This installment of Weekly Release is full of deception! We’ve got new albums from Oasis and Edward Sharpe and the Magnetic Zeros, except not really! Oasis isn’t Oasis anymore because Noel Gallagher left so now the remnants of the band are calling themselves Beady Eye. And Edward Sharpe isn’t even named Edward Sharpe. His real name is Alexander Ebert and he’s just released a solo album.
Shenanigans! Let’s get to it! Here’s your Weekly Release for the first week of March, 2011…
Dropkick Murphys – Going Out In Style
There’s only one founding member left, but damn if the Dropkick Murphys aren’t still a band worth listening to. If the name isn’t ringing any bells, think about the epic Scorsese flick The Departed and then listen to this.
See? You’ve heard the Dropkick Murphys before. And if you have even a shred of punk in your bones, you should hear them again on Going Out In Style, which hits stores today. There’s not much to say about it other than, well, it’s a Dropkick Murphys album. There’s a screaming, there’s bagpipes, there’s a banjo… it’s fucking great. Oh! And they managed to snag Bruce Springsteen for lead vocal duties on “Peg O’ My Heart.”
If the Boss approves, you should too.
Lykke Li – Wounded Rhymes
Lykke Li has a strong showing on her debut album thanks in large part to the singles “Little Bit” and “I’m Good I’m Gone.” On her follow-up, Wounded Rhymes, it’s pretty clear that she’s doing her best to channel Ronnie Spector. She doesn’t really have the voice for a job like that, but somehow, it works anyway.
Wounded Rhymes is definitely a departure from her debut, but it’s far from a disappointing change in direction.
Lucinda Williams – Blessed
Lucinda Williams has been one of the most consistently great songwriters of her generation for decades now. She doesn’t really put up the record sales that she deserves to, but it’s no matter. She’s not going anywhere anytime soon, and thank God for that.
It’s almost pointless to try and spell out how strong this album is. Even at her worst, Lucinda Williams is better than 98% of her peers in the country blues world. But Blessed finds her at the height of her powers.
If you’re planning to pick this album up, don’t half-ass it. Shell out the extra cash for the deluxe version. It includes a second disc called The Kitchen Tapes which consists of the home demos for every song on Blessed, presented in the same order as the studio version of the album. Honestly, we’re still on the fence as to which disc is better. The fully realized studio version is great, but Lucinda Williams alone in her kitchen with just an acoustic guitar is nothing short of magic.
Alexander Ebert – Alexander
Whether you realize it or not, you’ve heard at least one song by Edward Sharpe and the Magnetic Zeros before. Be it in the handful of commercials their songs have been featured in or be it in a wildly popular YouTube video that we featured in a previous article, you’ve definitely heard them before.
This isn’t an Edward Sharpe album though. Edward Sharpe isn’t even a real person. The actual lead singer of the band is named Alexander Ebert, and Alexander is the name of his appropriately titled solo album.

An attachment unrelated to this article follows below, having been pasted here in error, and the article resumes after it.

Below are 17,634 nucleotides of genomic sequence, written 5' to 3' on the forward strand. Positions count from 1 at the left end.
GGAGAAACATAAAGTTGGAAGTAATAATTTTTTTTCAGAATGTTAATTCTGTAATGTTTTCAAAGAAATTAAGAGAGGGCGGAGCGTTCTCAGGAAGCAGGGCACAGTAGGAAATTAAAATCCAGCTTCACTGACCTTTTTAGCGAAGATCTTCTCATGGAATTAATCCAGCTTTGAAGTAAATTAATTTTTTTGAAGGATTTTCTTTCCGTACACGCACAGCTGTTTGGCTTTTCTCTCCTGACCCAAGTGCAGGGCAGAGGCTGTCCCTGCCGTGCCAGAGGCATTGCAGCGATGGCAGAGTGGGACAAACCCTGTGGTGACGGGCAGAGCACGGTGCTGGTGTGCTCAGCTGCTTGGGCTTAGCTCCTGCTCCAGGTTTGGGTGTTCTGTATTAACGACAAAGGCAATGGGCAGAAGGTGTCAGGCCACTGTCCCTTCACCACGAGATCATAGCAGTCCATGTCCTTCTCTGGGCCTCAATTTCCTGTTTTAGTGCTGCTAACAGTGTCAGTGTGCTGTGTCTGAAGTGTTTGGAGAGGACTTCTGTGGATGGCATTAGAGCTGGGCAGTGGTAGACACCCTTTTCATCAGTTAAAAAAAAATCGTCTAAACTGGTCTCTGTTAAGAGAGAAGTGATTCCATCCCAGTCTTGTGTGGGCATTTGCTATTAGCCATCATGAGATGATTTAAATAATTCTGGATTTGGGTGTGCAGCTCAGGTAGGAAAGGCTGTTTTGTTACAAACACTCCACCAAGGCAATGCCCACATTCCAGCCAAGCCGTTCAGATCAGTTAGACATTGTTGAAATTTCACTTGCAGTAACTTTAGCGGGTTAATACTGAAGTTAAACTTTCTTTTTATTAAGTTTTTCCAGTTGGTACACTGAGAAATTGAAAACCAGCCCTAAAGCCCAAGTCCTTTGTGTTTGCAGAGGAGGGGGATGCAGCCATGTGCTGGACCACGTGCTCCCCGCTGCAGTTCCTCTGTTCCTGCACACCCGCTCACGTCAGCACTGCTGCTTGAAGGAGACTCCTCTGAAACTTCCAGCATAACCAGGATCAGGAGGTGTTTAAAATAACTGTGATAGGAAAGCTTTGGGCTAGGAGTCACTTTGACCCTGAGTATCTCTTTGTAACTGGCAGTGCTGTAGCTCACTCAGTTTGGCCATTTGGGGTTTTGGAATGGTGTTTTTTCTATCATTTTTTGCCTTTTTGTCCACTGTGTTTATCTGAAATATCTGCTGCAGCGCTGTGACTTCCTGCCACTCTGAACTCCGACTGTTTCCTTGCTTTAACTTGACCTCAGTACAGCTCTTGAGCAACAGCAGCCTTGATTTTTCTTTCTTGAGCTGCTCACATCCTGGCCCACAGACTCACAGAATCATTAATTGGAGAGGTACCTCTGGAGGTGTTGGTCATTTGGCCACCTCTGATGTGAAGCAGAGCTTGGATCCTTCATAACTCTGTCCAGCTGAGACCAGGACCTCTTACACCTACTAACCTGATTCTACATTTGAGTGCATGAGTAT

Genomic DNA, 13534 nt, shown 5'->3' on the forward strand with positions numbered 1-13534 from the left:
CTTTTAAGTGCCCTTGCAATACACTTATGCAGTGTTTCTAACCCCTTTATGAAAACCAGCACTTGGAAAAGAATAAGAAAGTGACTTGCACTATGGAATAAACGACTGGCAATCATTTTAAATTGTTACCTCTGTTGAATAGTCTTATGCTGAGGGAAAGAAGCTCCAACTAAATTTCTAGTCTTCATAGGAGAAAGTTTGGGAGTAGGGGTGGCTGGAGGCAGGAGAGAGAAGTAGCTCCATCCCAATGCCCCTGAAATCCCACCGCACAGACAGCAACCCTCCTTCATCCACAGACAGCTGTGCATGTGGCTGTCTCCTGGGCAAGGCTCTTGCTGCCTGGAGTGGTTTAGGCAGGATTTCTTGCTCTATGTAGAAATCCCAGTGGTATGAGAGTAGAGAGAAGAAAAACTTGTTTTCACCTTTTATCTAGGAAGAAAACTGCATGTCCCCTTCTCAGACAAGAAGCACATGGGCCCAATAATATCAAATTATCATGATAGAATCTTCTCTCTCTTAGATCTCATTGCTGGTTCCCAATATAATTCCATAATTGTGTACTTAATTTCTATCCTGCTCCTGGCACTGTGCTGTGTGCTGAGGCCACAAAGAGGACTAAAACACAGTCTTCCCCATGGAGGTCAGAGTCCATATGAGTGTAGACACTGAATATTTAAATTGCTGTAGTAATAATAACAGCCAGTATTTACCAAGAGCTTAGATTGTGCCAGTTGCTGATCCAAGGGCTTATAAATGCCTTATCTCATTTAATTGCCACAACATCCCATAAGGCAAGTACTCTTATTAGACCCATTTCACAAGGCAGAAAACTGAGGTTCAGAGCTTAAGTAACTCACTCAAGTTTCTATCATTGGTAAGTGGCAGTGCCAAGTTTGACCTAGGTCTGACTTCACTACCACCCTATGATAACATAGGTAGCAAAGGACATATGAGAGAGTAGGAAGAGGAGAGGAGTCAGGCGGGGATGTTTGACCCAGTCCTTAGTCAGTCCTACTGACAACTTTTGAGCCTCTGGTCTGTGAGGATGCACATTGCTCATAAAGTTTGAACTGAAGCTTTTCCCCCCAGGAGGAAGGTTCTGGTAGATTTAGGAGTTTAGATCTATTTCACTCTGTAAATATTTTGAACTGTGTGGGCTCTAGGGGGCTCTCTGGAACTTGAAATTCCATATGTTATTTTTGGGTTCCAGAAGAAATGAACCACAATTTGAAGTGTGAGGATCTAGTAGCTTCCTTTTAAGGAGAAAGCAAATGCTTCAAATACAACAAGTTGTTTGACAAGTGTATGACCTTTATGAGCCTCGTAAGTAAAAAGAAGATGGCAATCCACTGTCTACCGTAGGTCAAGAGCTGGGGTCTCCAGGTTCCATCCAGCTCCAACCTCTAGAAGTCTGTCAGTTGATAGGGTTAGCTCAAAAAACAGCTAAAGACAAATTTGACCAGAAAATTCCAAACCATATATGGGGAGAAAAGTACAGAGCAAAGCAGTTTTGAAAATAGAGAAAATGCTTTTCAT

Some of the charm is lost when he’s not surrounded by the countless instruments at work on an Edward Sharpe album, but just some, not much. Alexander Ebert still cranks out music that sounds like nobody else, even when his name is the only one on the album cover. We’re still dying for a new Magnetic Zeros record, but Alexander will hold us over nicely until that happens.
Beady Eye – Different Gear, Still Speeding
Oasis is a lot like soccer. The United States might not be so into them, but they’re still pretty huge everywhere else. So, while most of you reading this might not even know that Oasis lead guitarist and main songwriter Noel Gallagher left the band last year, rest assured, it was big news.
Being that he handled the bulk of the songwriting duties (not the lead vocals though, that’s his brother, Liam) for most of the band’s existence, it was anyone’s guess as to how to things would unfold when he split. One answer came in short order when the rest of the band (Liam Gallagher, Gem Archer and Andy Bell) announced that they would soldier on, albeit with a different name, Beady Eye. But that still left one more huge question unanswered. Would they be any good without Noel?
With the release of their debut album, Different Gear, Still Speeding, the band has answered that question and, somewhat surprisingly, the answer is a resounding “yes!” In fact, they almost sound re-energized now that the ever present Gallagher brother tension is no longer in the mix. It’s not an Oasis album, but if it was, this would be among one of the band’s best.
Latter day Oasis albums strayed pretty far from the sound that made them one of the biggest bands in the world on their first two albums. This record makes it pretty clear who the experimental Gallagher brother was (hint, he’s not in the band anymore). Noel Gallagher’s distinctive guitar work is sorely missed, but that’s about it. Overall, this is a damn impressive debut from a band that most people likely assumed wouldn’t amount to much.